The four primary tests most often used during developmental screening include:
- The Ages and Stages Questionnaire SE-2 – Parents and caregivers will fill out this questionnaire to highlight their child’s problem-solving, fine motor, gross motor, and communication skills.
- The Communication and Symbolic Behavior Scales Test – Parents and caregivers will complete this checklist when their child is 6 to 24 months old. The test uses parent interviews and direct observations of natural play to collect information on communication development.
- The Parents’ Evaluation of Developmental Status (PEDS) – This evidence-based screening elicits and addresses parents’ concerns about their child’s language, motor, self-help, behavior, and early academic skills. The PEDS highlights whether parent concerns suggest problems requiring referral while reducing “oh by the way” concerns.
- The Modified Checklist for Autism in Toddlers – This screening is for toddlers between 16 and 30 months. It asks parents to answer twenty questions about their child’s behavior to determine if they require further evaluation.
Some other factors may contribute to the likelihood of a child developing ASD. These can include low birth weight, preterm birth, and lead exposure. If any of these circumstances exist, you should undergo further developmental screening to rule out these factors.
Step Four: Autism Testing
Usually, a specialist such as a developmental pediatrician or child psychologist will administer autism testing. An important aspect to note is that no specific autism evaluation test exists; instead, experts will utilize a range of autism-specific tests, including:
- The Autism Diagnostic Observation Schedule – A specialist will observe your child’s repetitive behavior, communication, play, and social skills in this test. Tests will vary based on your child’s age.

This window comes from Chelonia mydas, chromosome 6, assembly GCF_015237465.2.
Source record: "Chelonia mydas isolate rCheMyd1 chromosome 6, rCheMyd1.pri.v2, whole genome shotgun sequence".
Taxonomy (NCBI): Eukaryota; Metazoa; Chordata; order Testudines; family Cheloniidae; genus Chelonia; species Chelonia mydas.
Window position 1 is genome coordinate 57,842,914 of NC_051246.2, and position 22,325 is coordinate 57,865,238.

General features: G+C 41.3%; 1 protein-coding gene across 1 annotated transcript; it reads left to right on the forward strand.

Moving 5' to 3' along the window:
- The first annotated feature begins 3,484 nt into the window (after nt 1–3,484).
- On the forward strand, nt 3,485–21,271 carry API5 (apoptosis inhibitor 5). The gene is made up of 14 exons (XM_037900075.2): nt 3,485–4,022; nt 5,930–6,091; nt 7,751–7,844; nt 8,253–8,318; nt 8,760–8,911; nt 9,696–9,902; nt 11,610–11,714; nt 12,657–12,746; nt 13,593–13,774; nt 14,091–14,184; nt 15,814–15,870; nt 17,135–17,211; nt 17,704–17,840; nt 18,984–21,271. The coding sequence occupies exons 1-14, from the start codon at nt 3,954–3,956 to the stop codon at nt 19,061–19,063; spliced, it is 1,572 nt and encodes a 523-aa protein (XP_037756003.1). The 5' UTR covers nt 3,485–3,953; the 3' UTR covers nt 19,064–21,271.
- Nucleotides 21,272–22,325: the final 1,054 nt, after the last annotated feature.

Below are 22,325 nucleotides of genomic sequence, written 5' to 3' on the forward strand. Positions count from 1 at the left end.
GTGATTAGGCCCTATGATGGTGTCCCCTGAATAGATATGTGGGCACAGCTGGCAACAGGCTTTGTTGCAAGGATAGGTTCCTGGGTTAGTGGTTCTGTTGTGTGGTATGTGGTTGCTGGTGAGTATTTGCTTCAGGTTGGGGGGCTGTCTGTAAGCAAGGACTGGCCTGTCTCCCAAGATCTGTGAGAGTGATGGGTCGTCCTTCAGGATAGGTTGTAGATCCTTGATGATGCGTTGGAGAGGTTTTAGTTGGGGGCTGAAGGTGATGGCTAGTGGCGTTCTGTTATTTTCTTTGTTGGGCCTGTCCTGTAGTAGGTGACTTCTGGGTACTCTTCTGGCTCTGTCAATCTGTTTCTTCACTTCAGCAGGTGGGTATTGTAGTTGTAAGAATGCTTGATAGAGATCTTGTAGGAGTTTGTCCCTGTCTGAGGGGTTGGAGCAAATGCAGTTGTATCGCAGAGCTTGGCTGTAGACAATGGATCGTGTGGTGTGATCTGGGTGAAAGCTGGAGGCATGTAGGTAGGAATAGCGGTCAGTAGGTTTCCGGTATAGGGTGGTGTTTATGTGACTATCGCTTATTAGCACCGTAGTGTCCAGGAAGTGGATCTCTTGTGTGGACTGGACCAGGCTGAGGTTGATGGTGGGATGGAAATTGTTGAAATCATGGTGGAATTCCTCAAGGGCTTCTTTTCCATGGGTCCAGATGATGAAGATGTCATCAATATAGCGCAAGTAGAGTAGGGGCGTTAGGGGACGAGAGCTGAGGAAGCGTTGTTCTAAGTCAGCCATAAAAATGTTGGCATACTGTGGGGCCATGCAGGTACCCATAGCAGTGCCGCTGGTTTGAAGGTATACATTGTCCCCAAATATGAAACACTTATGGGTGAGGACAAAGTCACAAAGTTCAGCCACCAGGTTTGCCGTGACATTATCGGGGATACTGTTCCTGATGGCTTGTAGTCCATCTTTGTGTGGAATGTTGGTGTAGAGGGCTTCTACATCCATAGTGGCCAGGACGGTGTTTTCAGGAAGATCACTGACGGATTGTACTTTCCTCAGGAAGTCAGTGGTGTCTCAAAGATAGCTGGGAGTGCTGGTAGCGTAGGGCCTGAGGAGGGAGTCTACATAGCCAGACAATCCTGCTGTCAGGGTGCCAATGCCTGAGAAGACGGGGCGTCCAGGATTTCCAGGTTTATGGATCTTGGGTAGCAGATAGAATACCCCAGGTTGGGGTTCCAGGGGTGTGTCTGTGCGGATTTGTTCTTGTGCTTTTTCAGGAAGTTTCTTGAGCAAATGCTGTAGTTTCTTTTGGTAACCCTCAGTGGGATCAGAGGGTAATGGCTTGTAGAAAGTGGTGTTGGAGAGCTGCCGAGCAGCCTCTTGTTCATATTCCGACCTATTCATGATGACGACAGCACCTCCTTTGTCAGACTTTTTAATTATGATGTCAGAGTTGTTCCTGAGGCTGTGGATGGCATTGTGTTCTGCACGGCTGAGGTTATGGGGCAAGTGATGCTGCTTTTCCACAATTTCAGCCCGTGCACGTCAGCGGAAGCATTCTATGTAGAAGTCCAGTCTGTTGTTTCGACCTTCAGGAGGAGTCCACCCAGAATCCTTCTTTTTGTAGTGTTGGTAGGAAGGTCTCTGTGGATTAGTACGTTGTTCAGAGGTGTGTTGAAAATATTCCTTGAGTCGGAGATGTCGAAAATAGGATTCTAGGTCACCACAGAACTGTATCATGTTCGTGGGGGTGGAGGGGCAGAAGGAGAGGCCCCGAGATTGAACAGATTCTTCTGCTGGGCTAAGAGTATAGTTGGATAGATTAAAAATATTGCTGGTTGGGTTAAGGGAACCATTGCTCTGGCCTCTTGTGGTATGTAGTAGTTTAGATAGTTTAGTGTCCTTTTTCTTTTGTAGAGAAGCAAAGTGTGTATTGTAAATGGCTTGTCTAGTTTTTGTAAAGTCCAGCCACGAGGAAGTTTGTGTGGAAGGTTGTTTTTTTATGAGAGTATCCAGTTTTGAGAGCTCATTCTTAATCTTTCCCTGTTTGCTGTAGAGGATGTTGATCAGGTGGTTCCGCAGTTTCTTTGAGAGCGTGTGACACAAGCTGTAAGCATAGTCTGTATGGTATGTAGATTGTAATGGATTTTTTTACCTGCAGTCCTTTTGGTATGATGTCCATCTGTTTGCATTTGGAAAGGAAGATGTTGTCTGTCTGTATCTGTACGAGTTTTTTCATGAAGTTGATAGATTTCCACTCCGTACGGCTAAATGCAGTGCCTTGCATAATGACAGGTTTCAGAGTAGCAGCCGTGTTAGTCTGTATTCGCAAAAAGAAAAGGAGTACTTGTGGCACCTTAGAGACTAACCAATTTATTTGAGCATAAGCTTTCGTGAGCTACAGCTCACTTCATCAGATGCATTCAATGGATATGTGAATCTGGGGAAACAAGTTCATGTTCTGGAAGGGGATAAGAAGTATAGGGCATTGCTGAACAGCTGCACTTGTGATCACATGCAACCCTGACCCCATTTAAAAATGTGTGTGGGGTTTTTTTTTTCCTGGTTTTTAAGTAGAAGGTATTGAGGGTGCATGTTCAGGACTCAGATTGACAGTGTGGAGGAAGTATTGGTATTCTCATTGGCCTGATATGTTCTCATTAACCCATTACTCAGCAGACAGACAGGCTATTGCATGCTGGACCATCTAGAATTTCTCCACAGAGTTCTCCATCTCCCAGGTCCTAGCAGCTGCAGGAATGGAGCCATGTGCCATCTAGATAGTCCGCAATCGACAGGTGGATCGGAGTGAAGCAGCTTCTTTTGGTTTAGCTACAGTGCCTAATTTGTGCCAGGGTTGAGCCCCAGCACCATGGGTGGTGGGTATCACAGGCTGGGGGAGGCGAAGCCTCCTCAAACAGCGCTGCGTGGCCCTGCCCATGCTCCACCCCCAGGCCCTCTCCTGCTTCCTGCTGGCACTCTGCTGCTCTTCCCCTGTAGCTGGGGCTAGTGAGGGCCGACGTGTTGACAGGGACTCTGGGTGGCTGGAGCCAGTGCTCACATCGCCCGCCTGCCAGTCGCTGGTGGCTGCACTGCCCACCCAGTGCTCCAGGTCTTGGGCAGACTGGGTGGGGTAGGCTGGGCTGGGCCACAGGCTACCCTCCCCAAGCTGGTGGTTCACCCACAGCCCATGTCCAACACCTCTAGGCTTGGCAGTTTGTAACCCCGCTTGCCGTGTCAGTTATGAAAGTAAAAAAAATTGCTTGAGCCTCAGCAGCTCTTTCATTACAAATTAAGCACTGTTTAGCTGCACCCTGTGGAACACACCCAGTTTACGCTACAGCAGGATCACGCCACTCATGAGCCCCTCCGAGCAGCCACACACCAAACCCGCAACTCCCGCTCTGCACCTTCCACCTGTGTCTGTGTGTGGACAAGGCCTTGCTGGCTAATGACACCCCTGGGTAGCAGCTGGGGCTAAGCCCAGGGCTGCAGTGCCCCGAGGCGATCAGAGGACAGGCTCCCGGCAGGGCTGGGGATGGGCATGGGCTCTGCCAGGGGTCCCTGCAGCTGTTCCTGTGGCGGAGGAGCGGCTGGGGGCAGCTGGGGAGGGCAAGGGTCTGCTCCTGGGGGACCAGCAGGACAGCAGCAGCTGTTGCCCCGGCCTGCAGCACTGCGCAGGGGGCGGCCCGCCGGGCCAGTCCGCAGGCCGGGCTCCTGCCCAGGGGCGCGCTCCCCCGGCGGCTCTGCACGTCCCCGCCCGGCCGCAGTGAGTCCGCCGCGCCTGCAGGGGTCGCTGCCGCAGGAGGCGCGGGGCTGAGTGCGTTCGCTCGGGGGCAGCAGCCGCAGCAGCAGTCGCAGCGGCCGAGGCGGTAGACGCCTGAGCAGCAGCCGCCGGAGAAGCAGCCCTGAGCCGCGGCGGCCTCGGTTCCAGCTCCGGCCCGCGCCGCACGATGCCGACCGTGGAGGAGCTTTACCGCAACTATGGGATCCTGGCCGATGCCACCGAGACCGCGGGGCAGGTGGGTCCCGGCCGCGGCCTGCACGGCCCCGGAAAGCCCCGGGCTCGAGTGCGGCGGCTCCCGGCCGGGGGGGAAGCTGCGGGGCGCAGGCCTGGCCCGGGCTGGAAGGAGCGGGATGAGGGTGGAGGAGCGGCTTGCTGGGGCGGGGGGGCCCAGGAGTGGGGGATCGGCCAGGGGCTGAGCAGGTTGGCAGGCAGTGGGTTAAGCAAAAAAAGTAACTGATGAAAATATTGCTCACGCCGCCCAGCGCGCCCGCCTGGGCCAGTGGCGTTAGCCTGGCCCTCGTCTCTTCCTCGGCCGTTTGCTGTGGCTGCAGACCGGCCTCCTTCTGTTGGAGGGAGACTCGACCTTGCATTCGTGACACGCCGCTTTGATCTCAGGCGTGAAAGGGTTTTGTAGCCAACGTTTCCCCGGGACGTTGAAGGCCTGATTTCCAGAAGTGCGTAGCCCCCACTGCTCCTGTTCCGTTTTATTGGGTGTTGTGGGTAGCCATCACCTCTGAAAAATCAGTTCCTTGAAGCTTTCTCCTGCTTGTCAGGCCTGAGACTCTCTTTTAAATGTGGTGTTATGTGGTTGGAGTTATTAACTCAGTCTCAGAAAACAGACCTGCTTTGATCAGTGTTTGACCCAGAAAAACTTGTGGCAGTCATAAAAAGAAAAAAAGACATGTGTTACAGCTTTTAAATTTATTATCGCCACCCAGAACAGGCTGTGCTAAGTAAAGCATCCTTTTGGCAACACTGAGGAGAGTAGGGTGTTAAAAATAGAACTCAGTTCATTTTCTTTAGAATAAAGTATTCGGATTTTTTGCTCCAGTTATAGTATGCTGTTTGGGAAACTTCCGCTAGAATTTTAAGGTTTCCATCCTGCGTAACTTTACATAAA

- Autism Diagnostic Interview-Revised Test – This test involves a specialist speaking with you about your child’s past and current behaviors related to autism.
- The Childhood Autism Rating Scale, Second Edition – This 15-question test will help a specialist determine whether your child may have a condition that is not autism. Since some children may have a condition easily confused with ASD (such as ADHD), this test is extremely important in autism testing.
Step Five: Receiving an Autism Diagnosis
After completing the autism testing, screening, and monitoring processes, the next step is to receive an official diagnosis. Typically, a child psychologist, psychiatrist, pediatric neurologist, or developmental pediatrician will deliver the diagnosis with the guidance of the American Psychiatric Association’s Diagnostic and Statistical Manual (DSM-5) and the results of the various completed tests.
An autism diagnosis delivered by a specialist is considered an official medical diagnosis. Please note that a medical diagnosis of autism varies from an education determination, the latter of which occurs when a group of school or education professionals determines whether or not a child requires enrollment in special education.
ABA Therapy from ABA Centers of New Jersey: The Gold Standard of Autism Care
Following an official diagnostic report, you should explore proper schooling, care, and therapy options for your child. Look online at various resources, FAQs, programs, and other tools to learn more about these treatments. Among the many options available, one of the leading care programs for individuals with ASD is ABA therapy.
At ABA Centers of New Jersey, we offer the gold standard in autism testing, diagnosis, and treatment to help families feel confident in their selection. With ABA therapy, we help families create the brightest future possible by teaching children the developmental tools they need to lead fulfilling lives. Our therapists are licensed and board-certified, with expert experience in all forms of autism across the spectrum and with individuals of all ages.
If you need an official autism diagnosis or wish to learn more about our ABA therapy services, call us at (855) 640-7888 for a free consultation.